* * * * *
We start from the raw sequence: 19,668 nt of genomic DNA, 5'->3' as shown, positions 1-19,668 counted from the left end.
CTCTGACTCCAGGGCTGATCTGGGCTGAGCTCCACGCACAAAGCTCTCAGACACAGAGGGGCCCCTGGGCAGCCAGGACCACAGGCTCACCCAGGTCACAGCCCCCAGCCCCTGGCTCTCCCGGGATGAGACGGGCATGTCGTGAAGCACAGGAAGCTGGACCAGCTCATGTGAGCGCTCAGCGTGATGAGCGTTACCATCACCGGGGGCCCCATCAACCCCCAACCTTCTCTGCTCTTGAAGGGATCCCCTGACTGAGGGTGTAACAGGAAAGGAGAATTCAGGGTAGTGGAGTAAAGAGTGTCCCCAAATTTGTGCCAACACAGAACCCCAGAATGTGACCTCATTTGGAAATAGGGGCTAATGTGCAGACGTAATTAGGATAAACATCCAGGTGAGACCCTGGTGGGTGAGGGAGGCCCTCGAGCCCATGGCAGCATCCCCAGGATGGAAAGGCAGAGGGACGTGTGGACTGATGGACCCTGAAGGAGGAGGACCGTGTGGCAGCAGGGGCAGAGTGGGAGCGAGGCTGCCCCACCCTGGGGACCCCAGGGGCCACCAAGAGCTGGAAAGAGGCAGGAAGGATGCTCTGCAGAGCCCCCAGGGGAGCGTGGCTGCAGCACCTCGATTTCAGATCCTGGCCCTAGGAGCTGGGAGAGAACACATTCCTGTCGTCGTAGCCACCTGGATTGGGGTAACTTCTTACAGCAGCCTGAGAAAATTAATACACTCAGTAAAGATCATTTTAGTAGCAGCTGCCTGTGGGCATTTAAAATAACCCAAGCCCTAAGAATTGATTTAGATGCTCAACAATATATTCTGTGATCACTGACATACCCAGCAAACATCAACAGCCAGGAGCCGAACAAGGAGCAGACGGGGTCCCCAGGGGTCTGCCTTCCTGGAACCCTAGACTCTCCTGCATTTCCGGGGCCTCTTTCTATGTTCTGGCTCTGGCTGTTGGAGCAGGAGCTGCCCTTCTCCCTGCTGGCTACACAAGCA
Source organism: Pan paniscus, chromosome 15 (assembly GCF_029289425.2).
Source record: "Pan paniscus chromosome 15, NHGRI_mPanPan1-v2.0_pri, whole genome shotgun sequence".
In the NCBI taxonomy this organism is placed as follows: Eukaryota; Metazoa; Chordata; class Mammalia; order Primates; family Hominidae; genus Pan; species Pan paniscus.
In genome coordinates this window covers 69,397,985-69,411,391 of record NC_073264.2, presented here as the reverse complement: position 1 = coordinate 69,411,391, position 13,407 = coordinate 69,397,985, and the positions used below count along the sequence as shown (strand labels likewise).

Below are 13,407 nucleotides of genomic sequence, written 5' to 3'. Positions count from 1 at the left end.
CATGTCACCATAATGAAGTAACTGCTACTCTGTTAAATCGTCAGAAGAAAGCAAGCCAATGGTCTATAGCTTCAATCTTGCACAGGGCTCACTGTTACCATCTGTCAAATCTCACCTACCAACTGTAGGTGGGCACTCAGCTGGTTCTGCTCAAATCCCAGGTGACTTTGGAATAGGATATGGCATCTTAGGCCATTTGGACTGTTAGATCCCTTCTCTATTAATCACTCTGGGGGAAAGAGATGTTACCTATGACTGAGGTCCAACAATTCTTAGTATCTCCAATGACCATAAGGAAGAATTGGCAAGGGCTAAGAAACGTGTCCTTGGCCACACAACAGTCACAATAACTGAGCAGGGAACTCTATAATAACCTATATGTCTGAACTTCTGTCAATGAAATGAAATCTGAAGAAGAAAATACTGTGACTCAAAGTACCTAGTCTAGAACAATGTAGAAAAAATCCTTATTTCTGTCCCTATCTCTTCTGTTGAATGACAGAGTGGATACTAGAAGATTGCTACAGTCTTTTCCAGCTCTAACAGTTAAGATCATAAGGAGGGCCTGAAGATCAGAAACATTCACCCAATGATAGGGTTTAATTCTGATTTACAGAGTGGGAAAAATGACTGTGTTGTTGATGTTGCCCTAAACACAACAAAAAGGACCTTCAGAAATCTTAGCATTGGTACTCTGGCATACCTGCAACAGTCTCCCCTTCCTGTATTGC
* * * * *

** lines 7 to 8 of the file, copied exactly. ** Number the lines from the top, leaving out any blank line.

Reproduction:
Below are 13,407 nucleotides of genomic sequence, written 5' to 3'. Positions count from 1 at the left end.
CATGTCACCATAATGAAGTAACTGCTACTCTGTTAAATCGTCAGAAGAAAGCAAGCCAATGGTCTATAGCTTCAATCTTGCACAGGGCTCACTGTTACCATCTGTCAAATCTCACCTACCAACTGTAGGTGGGCACTCAGCTGGTTCTGCTCAAATCCCAGGTGACTTTGGAATAGGATATGGCATCTTAGGCCATTTGGACTGTTAGATCCCTTCTCTATTAATCACTCTGGGGGAAAGAGATGTTACCTATGACTGAGGTCCAACAATTCTTAGTATCTCCAATGACCATAAGGAAGAATTGGCAAGGGCTAAGAAACGTGTCCTTGGCCACACAACAGTCACAATAACTGAGCAGGGAACTCTATAATAACCTATATGTCTGAACTTCTGTCAATGAAATGAAATCTGAAGAAGAAAATACTGTGACTCAAAGTACCTAGTCTAGAACAATGTAGAAAAAATCCTTATTTCTGTCCCTATCTCTTCTGTTGAATGACAGAGTGGATACTAGAAGATTGCTACAGTCTTTTCCAGCTCTAACAGTTAAGATCATAAGGAGGGCCTGAAGATCAGAAACATTCACCCAATGATAGGGTTTAATTCTGATTTACAGAGTGGGAAAAATGACTGTGTTGTTGATGTTGCCCTAAACACAACAAAAAGGACCTTCAGAAATCTTAGCATTGGTACTCTGGCATACCTGCAACAGTCTCCCCTTCCTGTATTGC